This morning Amazon beat Google and Apple to the punch, launching a new cloud-based music service that gives every user free storage space for music, video and image files. The new product allows you to upload your music on Amazon's servers and listen to it anywhere with an Internet connection (including your smartphone). Users start off with 5 GB of free space and can add more for $1 per GB. It's compatible with Macs, PCs, and Android phones via Amazon's MP3 App (notably, no iPhone availability yet). Also, if you buy an MP3 album from Amazon, not only will the MP3s not count against your storage, but you'll be automatically upgraded to 20 GB of storage, as well.
We tried it out this morning and were impressed. At a fast clip, the service scans your iTunes account and uploads your selected music to its Cloud Drive. At first listen, it did not seem to diminish the sound quality of iTunes tracks with standard bit rates of 128 kbps. The interface is very straightforward, taking the iTunes metadata and organizing songs into the same album, playlist, artist groupings as before. The service definitely helps Android phones stay competitive with the iPhone—given that music integration has been Android's "Achilles Heel" as Greg Sterling at Search Engine Land notes.
Reviews in the tech press are mixed. While Mashable's Ben Parr gushes over its intuitive functionality saying it "could make iTunes obsolete," All Things D's Peter Kafka says it "isn't earth-shaking" because it doesn't let you share music or help you find and listen to music you don't already have. Meanwhile Sarah Perez at Read Write Web notes that a number of startups offer cloud-based music storage so Amazon's service isn't very innovative. However, it's worth noting that the ones she refers to aren't free.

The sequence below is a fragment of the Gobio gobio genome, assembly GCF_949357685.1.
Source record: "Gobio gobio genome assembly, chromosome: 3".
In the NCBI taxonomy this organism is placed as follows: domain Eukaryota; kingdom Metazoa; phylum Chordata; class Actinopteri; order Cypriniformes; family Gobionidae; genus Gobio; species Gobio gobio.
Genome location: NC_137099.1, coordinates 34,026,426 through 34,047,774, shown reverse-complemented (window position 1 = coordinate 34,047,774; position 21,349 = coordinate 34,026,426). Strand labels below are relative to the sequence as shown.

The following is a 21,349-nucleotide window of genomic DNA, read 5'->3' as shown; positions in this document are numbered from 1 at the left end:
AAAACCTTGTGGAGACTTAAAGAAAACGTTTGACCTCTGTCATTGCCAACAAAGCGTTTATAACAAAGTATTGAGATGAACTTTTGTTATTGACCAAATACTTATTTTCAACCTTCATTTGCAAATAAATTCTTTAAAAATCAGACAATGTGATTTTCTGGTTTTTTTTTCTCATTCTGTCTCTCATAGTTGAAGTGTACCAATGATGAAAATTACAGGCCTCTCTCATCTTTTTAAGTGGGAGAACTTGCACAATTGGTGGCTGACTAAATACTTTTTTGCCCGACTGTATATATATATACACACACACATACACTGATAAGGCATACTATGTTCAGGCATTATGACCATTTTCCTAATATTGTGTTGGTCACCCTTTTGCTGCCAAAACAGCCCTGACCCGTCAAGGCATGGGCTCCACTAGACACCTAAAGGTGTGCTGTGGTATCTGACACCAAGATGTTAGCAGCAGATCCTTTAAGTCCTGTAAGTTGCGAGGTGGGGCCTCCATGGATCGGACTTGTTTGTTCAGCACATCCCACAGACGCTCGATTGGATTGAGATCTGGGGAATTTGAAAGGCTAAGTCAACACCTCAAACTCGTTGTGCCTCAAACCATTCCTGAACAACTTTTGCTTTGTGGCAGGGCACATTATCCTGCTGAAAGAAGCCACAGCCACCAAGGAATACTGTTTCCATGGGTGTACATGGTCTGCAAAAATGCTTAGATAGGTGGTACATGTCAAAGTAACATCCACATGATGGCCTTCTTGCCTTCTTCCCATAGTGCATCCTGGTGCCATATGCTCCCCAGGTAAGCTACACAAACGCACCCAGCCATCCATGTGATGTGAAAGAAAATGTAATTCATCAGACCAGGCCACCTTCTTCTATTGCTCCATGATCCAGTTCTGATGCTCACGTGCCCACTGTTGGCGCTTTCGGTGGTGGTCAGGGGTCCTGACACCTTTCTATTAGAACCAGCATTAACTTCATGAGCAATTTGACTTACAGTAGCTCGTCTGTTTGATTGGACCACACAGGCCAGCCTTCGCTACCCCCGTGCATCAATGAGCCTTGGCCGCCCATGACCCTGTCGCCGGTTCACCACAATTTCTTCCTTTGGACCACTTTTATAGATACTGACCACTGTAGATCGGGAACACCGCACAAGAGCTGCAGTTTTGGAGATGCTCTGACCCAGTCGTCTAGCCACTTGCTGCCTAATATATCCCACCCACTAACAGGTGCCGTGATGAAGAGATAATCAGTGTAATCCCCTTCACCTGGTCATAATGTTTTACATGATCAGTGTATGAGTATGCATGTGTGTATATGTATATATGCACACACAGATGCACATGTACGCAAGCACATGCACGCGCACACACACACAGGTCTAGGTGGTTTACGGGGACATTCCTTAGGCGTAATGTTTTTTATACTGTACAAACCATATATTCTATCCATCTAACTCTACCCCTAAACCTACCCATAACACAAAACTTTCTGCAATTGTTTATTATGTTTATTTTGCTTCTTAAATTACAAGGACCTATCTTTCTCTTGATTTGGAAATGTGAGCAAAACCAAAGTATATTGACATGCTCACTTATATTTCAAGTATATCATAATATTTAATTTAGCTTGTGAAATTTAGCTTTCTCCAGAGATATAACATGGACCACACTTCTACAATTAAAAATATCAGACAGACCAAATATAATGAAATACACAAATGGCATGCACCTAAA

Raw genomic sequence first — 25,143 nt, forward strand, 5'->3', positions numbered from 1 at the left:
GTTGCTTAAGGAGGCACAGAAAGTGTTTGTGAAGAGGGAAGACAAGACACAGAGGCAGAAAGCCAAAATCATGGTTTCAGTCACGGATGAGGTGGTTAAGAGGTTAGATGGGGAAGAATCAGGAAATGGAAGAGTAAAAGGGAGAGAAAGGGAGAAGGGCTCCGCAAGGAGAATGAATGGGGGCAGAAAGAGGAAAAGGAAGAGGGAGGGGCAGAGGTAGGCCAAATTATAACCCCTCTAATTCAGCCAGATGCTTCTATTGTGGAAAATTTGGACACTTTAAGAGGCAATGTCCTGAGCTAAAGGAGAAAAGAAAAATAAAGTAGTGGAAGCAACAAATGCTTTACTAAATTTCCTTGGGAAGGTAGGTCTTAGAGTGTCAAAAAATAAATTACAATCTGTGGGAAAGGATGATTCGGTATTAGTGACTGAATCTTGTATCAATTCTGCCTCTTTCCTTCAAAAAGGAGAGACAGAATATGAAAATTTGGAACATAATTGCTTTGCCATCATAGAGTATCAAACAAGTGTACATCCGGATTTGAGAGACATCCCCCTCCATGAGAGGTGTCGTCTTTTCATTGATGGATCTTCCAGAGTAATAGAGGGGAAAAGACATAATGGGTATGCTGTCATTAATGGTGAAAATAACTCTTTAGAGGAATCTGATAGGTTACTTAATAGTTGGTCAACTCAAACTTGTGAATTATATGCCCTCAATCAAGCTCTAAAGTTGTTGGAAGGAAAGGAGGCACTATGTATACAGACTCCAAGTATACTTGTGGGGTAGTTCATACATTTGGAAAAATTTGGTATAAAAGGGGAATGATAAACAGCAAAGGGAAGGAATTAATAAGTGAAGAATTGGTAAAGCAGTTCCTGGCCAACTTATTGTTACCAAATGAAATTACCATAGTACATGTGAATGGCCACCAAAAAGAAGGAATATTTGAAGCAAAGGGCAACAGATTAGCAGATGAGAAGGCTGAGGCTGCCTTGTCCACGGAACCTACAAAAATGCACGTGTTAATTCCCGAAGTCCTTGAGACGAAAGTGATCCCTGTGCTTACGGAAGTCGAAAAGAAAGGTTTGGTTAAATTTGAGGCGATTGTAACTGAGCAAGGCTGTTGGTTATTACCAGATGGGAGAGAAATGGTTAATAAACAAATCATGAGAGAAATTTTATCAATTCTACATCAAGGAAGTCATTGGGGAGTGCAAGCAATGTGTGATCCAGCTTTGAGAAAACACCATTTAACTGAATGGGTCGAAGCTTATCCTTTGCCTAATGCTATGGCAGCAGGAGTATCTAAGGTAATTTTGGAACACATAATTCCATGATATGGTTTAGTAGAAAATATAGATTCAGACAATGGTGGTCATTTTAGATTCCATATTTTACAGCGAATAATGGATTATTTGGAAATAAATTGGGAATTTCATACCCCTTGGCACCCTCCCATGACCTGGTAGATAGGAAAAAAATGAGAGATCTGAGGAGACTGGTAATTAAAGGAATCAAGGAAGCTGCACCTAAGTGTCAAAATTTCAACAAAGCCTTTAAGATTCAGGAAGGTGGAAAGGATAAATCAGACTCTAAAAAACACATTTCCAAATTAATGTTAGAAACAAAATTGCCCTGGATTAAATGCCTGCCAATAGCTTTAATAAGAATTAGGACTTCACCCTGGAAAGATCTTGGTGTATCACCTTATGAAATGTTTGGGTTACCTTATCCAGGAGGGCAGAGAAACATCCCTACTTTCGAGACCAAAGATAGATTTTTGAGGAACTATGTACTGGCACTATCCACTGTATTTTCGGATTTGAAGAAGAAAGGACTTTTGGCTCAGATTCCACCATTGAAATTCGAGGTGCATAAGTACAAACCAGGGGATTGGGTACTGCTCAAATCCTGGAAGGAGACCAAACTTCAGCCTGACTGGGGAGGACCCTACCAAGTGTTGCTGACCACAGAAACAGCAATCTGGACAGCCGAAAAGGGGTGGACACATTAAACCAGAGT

A lingering question about the new service is its legality. A major roadblock to Google and Apple introducing music streaming services has been protests from major record labels. Google's and Apple's goal is to make music seamlessly available across any number of devices. But, as Claire Cain Miller at The New York Times notes, "music labels and publishers would prefer that listeners buy a new copy of a song everywhere they want to listen to it."
Another issue labels have is that the streaming services—and this definitely applies to Amazon—have no idea if the music users are uploading was obtained legally. That hangup led to 14 EMI-affiliated labels suing MP3tunes.com in 2007 for doing exactly what Amazon is doing, giving storage to "unauthorized" downloads. While TechDirt's Mike Masnick thinks the service's legality is far from settled, Craig Pape, director of music at Amazon, tells the Times he's not worried.
“We don’t need a license to store music,” he said. “The functionality is the same as an external hard drive.”
Meanwhile "several executives at major labels" told the Times they're "concerned" about Amazon's cloud service. Time will tell if that concern is worth a lawsuit with the country's largest online retailer.
This article is from the archive of our partner The Wire.
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